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1 Introduction

The task of quantizing general relativity is one of the outstanding problems of modern theoretical physics. Attempts to reconcile quantum theory and general relativity date back to the 1930s (see  [240] for a historical review), and decades of hard work have yielded an abundance of insights into quantum field theory, from the discovery of DeWitt-Faddeev-Popov ghosts to the development of effective action and background field methods to the detailed analysis of the quantization of constrained systems. But despite this enormous effort, no one has yet succeeded in formulating a complete, self-consistent quantum theory of gravity  [83] .

The obstacles to quantizing gravity are in part technical. General relativity is a complicated nonlinear theory, and one should expect it to be more difficult than, say, electrodynamics. Moreover, viewed as an ordinary field theory, general relativity has a coupling constant 1/2 G with dimensions of an inverse mass, and standard power-counting arguments - finally confirmed in 1986 by explicit computations  [149] - indicate that the theory is nonrenormalizable. But the problem of finding a consistent quantum theory of gravity goes deeper. General relativity is a geometric theory of spacetime, and quantizing gravity means quantizing spacetime itself. In a very basic sense, we do not know what this means. For example:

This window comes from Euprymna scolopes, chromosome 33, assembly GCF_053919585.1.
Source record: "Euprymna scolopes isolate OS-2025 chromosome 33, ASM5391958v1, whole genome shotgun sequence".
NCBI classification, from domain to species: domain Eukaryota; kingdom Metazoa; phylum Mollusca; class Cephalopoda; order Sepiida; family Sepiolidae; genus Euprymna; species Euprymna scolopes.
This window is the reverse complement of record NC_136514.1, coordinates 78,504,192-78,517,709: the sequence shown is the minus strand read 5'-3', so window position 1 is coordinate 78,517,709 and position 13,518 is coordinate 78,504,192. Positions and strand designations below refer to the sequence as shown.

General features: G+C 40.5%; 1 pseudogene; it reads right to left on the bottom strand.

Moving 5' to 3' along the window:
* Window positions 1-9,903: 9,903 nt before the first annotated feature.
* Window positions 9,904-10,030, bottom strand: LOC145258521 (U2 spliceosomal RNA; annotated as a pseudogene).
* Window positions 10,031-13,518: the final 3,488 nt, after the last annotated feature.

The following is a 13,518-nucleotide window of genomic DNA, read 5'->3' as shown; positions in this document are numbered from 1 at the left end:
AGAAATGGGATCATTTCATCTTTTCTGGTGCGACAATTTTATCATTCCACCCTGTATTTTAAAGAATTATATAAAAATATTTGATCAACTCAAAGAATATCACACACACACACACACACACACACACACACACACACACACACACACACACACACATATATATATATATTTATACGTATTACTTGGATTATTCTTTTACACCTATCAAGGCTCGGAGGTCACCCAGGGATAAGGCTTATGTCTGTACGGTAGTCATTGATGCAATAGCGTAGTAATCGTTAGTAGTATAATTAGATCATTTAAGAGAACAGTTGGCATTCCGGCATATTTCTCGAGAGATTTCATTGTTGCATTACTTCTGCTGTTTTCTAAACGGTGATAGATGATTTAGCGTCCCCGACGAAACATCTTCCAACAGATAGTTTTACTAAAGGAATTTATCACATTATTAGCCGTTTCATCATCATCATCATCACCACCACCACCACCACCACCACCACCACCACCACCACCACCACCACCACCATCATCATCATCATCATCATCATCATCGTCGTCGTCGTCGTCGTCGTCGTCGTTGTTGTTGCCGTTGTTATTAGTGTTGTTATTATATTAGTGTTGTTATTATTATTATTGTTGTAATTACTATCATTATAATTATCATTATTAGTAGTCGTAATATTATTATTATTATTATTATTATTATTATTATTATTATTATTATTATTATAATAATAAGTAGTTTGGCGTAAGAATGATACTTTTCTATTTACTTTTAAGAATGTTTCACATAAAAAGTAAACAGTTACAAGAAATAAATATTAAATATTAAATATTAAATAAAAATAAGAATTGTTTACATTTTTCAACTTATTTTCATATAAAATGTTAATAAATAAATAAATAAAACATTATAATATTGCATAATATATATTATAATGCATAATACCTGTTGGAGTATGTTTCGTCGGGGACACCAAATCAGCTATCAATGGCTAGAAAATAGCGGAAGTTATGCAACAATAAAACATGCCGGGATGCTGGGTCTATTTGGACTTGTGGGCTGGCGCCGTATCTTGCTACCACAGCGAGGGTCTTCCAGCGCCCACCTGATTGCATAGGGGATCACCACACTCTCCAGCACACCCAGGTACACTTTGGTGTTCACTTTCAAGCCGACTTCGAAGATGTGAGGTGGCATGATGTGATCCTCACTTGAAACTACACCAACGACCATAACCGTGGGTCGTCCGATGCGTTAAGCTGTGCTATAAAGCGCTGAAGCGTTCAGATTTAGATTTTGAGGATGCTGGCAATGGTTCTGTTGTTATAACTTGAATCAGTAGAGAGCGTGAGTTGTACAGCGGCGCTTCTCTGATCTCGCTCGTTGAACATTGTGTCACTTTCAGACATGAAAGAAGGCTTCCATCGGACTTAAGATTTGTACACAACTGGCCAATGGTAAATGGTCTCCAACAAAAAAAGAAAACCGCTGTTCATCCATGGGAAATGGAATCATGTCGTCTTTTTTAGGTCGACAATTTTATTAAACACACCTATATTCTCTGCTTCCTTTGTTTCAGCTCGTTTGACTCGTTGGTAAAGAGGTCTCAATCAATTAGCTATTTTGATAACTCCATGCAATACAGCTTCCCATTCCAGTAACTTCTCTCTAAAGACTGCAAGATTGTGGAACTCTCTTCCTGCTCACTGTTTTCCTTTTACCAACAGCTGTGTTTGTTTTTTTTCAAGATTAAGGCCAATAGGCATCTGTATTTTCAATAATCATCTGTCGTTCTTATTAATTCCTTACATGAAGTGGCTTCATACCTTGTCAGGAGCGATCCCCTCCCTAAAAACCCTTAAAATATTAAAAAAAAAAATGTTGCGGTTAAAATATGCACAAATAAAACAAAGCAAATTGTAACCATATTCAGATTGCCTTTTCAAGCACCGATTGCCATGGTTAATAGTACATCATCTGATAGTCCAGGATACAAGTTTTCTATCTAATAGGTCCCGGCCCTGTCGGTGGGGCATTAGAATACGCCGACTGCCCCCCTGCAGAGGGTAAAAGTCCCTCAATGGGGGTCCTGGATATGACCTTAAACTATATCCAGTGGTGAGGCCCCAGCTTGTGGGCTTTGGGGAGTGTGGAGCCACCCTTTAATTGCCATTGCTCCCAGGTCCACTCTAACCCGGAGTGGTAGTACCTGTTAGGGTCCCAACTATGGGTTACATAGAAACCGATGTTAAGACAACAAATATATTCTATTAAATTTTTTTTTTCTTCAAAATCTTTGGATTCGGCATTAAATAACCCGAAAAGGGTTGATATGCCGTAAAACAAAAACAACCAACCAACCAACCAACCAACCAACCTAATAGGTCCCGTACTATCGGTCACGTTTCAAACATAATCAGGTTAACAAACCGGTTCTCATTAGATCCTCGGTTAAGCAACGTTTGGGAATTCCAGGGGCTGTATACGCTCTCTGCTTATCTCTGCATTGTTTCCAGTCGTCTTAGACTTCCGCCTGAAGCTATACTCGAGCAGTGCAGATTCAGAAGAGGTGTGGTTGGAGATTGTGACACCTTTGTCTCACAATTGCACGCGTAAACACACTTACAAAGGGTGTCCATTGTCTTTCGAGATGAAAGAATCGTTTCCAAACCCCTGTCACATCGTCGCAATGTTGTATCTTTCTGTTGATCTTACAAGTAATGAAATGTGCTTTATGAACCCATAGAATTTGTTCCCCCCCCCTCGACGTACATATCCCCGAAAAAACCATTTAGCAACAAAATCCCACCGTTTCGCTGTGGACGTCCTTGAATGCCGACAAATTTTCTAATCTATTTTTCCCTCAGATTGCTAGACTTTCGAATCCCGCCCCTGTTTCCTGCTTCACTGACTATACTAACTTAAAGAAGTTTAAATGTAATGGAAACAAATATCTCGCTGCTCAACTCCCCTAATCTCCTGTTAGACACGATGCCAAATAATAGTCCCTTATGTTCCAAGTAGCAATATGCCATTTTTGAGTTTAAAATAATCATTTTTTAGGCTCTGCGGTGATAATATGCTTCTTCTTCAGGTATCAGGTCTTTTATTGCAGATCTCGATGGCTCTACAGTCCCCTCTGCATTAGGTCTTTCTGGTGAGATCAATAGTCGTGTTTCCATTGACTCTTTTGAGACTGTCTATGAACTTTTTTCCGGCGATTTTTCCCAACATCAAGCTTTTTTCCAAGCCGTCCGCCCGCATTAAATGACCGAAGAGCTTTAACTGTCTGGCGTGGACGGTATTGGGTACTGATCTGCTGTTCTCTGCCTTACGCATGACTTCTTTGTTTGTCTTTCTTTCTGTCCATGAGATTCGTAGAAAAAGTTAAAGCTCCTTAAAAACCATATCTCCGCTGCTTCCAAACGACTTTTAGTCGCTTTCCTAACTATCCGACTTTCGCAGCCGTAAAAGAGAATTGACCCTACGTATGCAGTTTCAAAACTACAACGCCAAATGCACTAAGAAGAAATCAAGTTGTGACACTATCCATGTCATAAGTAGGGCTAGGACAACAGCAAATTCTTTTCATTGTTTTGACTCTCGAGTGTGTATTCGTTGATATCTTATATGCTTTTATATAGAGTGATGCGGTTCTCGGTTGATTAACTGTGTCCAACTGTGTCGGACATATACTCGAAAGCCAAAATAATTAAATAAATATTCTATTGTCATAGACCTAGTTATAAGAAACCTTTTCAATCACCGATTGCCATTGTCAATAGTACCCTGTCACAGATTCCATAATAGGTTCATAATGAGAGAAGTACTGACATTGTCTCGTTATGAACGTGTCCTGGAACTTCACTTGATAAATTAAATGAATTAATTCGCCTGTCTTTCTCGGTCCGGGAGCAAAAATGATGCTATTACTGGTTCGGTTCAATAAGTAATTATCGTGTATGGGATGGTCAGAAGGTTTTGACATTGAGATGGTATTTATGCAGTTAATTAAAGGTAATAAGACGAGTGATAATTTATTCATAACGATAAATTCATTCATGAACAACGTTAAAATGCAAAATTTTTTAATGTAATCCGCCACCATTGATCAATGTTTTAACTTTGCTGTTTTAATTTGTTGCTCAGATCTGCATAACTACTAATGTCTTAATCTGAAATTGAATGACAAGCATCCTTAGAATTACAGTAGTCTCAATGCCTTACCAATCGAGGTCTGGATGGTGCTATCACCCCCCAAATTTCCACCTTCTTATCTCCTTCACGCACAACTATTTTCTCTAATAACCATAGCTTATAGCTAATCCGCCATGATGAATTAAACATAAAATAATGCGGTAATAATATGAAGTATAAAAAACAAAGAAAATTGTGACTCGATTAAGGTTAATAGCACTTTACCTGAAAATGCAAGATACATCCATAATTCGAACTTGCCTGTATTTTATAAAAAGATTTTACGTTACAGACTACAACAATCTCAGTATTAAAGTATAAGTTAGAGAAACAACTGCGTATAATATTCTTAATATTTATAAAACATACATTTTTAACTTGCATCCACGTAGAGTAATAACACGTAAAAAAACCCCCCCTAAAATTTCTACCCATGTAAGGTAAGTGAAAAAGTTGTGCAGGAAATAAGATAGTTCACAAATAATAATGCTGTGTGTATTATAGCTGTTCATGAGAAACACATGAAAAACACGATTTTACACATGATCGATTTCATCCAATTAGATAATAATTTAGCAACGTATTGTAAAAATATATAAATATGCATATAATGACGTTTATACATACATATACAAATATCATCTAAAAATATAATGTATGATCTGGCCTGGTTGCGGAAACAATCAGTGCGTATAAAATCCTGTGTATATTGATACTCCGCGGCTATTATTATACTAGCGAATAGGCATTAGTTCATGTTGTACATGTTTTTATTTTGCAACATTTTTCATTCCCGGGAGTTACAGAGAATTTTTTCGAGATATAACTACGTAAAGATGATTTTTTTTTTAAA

Faced with such problems, it is natural to look for simpler models that share the important conceptual features of general relativity while avoiding some of the computational difficulties. General relativity in 2+1 dimensions - two dimensions of space plus one of time - is one such model. As a generally covariant theory of spacetime geometry, (2+1)-dimensional gravity has the same conceptual foundation as realistic (3+ 1)-dimensional general relativity, and many of the fundamental issues of quantum gravity carry over to the lower dimensional setting. At the same time, however, the (2+1)-dimensional model is vastly simpler, mathematically and physically, and one can actually write down viable candidates for a quantum theory. With a few exceptions, (2+1)-dimensional solutions are physically quite different from those in 3+1 dimensions, and the (2+1)-dimensional model is not very helpful for understanding the dynamics of realistic quantum gravity. In particular, the theory does not have a good Newtonian limit  [107Jump To The Next Citation Point49Jump To The Next Citation Point94Jump To The Next Citation Point] . But for understanding conceptual problems - the nature of time, the construction of states and observables, the role of topology and topology change, the relationships among different approaches to quantization - the model has proven highly instructive.